Supreme Court eradicates Constitutional principles

Throughout the course of history, the overriding tendency of those in power is to manipulate that power to their own benefit. Regardless of any noble premises on which governments might be founded, over time they nonetheless degenerate into self—serving conclaves, whose ultimate purpose is the betterment of their own lot through the implementation of their own agenda.

In the logical end, unless otherwise impaired, those at the apex of power assume dictatorial control, while the rights of the common person are obliterated. The latest rash of outrageous Supreme Court decisions demonstrates that this nation's governing institutions are already well on their way down that slippery slope.

In the opening paragraph of the Declaration of Independence, the Founders stirringly asserted the fundamental rights of the people as God—given, and therefore 'inherent.'  The Founders, in sharp contrast to the sad legacy of the previous paragraph, recognized the sole legitimate and moral purpose for government to be the preservation and protection of those rights.

As Americans have institutionally and individually abandoned that morality, their government has done likewise. The result is that it no longer stands guard on their behalf.

Some have expressed amazement at the apparent role reversal of Supreme Court Justices in the recent Kelo v. New London decision, which ratified expansion of the concept of 'eminent domain' to include the transfer of private and lawfully owned property from one citizen to another.

In truth, no role reversal on the high Court exists. The voting breakdown of supporting and dissenting justices is, with the occasional exception of Sandra O'Connor, just as it has always been. Those justices who advocate morality recognize their need to support the Constitution in its original form.

Those, on the other hand, who claim it as a 'living document' (which some have rightly asserted as proof that they really regard it as a dead document), show no regard for either its protections of the common citizen, nor any other lofty premise within its hallowed text.

Admittedly, the decision exploded the myth of liberalism as based on compassion for the 'little guy' (in supposed contrast to big business capitalism). Rather, the distinctions between conservatism and liberalism are, and have always been, about morality as opposed to immorality; the noble experiment called the Constitution as contrasted against its many shabby counterfeits; and ultimately, the choice between freedom or subjugation for the masses.

During the past several decades, the Supreme Court has been about the business of decimating the fundamental rights of life and liberty, with its blanket legalization of abortion, the criminalization of prayer in the government schools, and other unbridled assaults on the fabric of the American culture.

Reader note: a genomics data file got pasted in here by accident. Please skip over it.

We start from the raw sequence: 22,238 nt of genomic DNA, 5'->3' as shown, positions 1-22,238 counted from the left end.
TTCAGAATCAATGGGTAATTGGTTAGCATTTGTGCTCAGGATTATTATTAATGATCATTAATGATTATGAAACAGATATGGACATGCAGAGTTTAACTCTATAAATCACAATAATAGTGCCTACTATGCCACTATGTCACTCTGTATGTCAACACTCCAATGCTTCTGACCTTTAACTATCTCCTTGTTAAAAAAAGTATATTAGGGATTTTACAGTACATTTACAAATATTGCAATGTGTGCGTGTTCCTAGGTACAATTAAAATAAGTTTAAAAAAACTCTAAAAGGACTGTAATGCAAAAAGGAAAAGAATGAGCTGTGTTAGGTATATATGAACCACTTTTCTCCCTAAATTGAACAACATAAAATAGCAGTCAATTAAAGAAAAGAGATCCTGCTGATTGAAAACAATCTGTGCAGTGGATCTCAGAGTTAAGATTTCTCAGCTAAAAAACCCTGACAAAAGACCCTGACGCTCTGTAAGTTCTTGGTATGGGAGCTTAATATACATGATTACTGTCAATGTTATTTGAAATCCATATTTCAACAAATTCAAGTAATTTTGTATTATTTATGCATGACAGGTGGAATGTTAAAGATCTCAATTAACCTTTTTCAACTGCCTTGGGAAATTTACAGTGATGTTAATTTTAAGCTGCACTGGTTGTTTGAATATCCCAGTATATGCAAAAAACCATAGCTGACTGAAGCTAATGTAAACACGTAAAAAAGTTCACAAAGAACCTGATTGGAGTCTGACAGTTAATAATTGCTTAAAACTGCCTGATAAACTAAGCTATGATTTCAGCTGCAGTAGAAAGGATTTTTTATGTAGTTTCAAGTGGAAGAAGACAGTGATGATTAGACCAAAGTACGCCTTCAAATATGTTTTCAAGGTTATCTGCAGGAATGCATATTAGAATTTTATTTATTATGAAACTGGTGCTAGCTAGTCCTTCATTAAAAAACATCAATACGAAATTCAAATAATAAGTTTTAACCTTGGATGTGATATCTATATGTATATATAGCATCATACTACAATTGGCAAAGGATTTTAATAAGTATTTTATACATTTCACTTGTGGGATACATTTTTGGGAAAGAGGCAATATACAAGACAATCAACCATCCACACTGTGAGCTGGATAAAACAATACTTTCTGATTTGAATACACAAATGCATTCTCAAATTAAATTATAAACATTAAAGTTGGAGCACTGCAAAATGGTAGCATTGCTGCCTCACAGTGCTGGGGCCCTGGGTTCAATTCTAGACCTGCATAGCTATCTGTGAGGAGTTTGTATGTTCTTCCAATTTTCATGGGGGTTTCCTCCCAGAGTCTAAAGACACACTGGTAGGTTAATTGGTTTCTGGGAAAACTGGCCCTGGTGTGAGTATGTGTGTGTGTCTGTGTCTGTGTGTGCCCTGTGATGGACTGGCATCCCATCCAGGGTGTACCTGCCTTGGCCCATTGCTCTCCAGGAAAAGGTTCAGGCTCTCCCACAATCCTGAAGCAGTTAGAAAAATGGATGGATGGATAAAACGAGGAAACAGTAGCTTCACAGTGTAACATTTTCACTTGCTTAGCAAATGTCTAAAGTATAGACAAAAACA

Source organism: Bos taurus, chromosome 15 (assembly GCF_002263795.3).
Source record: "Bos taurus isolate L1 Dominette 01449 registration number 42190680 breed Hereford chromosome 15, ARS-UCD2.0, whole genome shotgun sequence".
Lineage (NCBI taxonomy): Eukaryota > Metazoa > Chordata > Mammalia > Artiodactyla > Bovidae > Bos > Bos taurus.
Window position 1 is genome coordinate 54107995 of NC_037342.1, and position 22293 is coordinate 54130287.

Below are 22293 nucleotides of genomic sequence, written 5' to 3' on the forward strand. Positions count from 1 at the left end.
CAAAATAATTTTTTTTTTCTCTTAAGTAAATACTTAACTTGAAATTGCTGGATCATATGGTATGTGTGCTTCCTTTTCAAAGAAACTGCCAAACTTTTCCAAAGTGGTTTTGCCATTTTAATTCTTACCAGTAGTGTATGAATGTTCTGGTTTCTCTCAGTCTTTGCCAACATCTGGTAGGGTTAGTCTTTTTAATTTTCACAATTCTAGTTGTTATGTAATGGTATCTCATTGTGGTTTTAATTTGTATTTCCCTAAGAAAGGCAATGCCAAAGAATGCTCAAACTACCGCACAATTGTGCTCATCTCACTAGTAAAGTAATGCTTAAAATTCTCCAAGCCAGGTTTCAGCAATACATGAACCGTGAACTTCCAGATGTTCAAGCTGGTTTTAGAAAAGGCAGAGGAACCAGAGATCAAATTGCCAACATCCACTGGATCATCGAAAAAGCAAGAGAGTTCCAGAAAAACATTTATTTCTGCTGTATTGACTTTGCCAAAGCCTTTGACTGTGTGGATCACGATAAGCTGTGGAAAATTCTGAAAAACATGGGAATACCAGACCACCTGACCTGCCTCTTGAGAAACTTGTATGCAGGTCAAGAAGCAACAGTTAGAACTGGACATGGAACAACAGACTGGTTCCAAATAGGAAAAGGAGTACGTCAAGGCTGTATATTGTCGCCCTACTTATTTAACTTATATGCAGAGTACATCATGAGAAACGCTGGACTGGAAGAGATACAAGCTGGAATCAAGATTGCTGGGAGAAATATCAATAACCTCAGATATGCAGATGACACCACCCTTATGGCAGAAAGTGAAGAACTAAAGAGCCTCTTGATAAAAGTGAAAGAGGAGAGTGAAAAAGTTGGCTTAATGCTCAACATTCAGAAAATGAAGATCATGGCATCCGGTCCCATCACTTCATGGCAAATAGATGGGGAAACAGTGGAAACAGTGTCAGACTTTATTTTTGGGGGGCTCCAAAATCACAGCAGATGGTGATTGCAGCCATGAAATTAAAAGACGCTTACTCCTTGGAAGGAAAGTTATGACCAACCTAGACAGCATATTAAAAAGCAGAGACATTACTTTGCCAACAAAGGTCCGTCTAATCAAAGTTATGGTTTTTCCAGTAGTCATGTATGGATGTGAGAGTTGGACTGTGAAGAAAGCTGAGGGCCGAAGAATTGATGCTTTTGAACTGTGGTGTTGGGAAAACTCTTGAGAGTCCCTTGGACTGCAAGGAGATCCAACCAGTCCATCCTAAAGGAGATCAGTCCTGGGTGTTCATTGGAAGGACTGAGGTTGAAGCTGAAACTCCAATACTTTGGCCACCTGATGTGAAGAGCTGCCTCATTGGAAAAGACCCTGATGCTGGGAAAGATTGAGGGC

Recently, it laid waste to freedom of speech by upholding the abominable precepts of campaign finance 'reform' legislation. It gave its blessing to state universities using race as a factor in admissions decisions. So why should anyone be surprised that, with this Kelo decision, it would lead the final assault on the right to property, and the inseparable corollary to that right, the 'pursuit of happiness.'

In consideration of past excesses perpetrated by the Court in the name of the 'Interstate Commerce Clause,' one can only wonder how far reaching the aftershocks of the Kelo decision might be. What abominations to the American way of life might ensue, once its horrendous reasoning is incorporated into the vile mixture of confusion and incomprehensible evil, known as 'International Law,' increasingly invoked by such Supreme Court Justices as Kennedy and Breyer?

Mexican President Vicente Fox and his minions have already asserted the existence of 'Constitutional Rights' for illegals in America (based, much like the Kelo decision, on the economic benefits accrued to Mexico).

Americans have been outraged in recent months, as the nation's high courts have 'discovered' Constitutional protections now to be bestowed on foreign terrorists. Meanwhile, those long—standing rights of Americans are being unceremoniously trampled.

Perhaps the rest of America is now beginning to wake up to the alarming truth realized by Conservative Christians, pro—lifers, Second Amendment advocates, and others who, during the past several decades, watched in horror as the courts desecrated one Constitutional principle after another. Clearly, no one can afford to leave their security and freedom in the hands of a judiciary that has run completely amok.

Ronald Reagan, as he presided over the collapse of the Soviet Union, exulted that Marxism, along with every other repressive ideology of the past, would eventually be relegated to 'the ash heap of history.' It is deplorable, but undeniable, that the activist judges on the Supreme Court are committed to delivering the Constitution there as well.